Partnership foreign income and tax paid

By Tolley
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The following Personal Tax guidance note by Tolley provides comprehensive and up to date tax information covering:

  • Partnership foreign income and tax paid
  • Introduction
  • The starting point
  • Treaty relief
  • Refunds
  • Unilateral relief
  • Relief by deduction
  • Overseas investment income
  • Overseas property income
  • Change in a partner’s residence

Introduction

This guidance note outlines the rules which apply when a partner in a UK partnership is allocated overseas income or profits.

For a discussion of the treatment of income with a UK source, see the Partnership profit allocation, Taxed income of a partnership and Untaxed income of a partnership guidance notes. Special rules apply to those partners who access the remittance basis, see the Remittance basis ― overview guidance note.

There are many different sources of overseas income and profits, and the provisions can be complex. This guidance note is only a summary of the rules.

The taxation of UK resident partners in a partnership controlled overseas is outside the scope of this guidance note. Some of the issues are covered in INTM163130. Some guidance is also provided by HMRC Helpsheet HS380 .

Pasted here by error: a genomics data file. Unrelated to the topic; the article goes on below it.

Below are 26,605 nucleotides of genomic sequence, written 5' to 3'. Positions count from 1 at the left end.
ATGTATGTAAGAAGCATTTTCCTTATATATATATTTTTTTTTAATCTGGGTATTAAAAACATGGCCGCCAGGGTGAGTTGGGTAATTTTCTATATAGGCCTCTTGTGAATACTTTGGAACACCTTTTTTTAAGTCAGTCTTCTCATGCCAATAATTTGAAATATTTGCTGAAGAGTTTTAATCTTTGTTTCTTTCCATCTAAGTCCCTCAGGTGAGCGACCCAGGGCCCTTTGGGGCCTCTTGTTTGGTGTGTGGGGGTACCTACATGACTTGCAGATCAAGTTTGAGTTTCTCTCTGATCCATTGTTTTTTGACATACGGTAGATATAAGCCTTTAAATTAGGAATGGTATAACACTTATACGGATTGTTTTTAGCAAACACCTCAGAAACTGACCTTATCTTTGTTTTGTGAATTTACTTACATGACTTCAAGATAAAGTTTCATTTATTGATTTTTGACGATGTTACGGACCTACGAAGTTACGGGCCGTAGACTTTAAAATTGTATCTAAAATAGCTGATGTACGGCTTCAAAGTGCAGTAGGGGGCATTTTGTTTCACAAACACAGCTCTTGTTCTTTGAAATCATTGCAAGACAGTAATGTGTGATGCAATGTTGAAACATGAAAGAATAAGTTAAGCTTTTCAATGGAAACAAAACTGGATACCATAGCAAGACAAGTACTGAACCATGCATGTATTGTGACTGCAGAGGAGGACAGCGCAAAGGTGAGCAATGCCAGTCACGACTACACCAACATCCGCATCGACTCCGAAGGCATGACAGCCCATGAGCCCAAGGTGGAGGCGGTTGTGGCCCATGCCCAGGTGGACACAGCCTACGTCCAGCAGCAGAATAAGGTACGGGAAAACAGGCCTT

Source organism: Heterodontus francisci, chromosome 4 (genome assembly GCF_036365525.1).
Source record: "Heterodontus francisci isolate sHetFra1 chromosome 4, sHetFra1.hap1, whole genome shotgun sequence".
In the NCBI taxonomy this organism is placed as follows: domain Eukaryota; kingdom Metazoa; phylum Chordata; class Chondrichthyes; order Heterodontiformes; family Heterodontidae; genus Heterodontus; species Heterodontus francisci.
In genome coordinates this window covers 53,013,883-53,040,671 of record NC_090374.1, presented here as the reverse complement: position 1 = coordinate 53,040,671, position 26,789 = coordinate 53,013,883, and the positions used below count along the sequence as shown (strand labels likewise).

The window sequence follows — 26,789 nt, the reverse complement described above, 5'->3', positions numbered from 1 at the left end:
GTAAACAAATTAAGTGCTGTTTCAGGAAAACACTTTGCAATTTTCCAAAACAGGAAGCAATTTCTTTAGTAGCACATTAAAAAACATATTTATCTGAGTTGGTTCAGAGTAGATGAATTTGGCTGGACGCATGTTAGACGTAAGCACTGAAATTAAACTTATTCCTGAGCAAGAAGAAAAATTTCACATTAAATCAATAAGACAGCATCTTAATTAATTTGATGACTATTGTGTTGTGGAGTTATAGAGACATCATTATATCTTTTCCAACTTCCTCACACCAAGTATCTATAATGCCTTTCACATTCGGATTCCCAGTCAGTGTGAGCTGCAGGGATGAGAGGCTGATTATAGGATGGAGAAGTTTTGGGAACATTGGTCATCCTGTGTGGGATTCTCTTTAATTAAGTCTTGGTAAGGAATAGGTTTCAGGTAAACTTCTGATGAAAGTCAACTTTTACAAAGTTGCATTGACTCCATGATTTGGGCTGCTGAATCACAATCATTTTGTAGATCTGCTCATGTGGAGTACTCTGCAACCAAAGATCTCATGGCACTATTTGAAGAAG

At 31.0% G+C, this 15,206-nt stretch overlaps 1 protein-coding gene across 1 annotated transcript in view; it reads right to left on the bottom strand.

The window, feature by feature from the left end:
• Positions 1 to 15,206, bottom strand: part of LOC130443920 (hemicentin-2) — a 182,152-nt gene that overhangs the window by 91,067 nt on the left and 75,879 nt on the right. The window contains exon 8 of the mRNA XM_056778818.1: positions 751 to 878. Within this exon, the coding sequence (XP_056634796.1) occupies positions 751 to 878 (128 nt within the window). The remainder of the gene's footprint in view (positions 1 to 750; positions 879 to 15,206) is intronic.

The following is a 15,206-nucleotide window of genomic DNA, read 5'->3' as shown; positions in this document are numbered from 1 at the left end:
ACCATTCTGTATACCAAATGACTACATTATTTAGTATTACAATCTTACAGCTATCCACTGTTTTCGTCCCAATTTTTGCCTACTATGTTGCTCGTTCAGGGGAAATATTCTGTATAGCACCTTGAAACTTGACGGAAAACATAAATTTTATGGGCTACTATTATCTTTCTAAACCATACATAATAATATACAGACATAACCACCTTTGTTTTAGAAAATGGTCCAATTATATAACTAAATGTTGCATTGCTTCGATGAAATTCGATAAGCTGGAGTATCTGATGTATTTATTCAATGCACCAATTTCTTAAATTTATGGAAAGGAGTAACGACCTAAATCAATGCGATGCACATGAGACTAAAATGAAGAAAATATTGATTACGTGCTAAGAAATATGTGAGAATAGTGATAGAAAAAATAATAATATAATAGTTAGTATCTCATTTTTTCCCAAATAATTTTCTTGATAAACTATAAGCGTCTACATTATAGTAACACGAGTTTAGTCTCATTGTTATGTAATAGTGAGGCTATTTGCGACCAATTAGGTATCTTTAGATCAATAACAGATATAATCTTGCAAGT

The starting point

UK residents are taxable on their worldwide income. This includes:

  • trading income (ITTOIA 2005, s 6)
  • property income (ITTOIA 2005, s 269)
  • savings and investment income (ITTOIA 2005, s 368)
  • miscellaneous income (ITTOIA 2005, s 577)

Since partnerships (including LLPs) are transparent for tax purposes, UK resident partners are taxable on their share of the partnership’s overseas income and profits allocated in accordance with the profit sharing agreement.

Generally: ITTOIA 2005, s 848; LLPs: ITTOIA 2005, s 863(1)(a)

For example, if a partnership with three members agrees to share profits in the ratio 5:3:2 and has taxable profits from UK and overseas sources of £100,000 for the year. The partners would be allocated total profits of £50,000, £30,000 and £20,000, respectively. Each would then be required to complete and file his own Tax Return on this basis, making any claims and elections that may be

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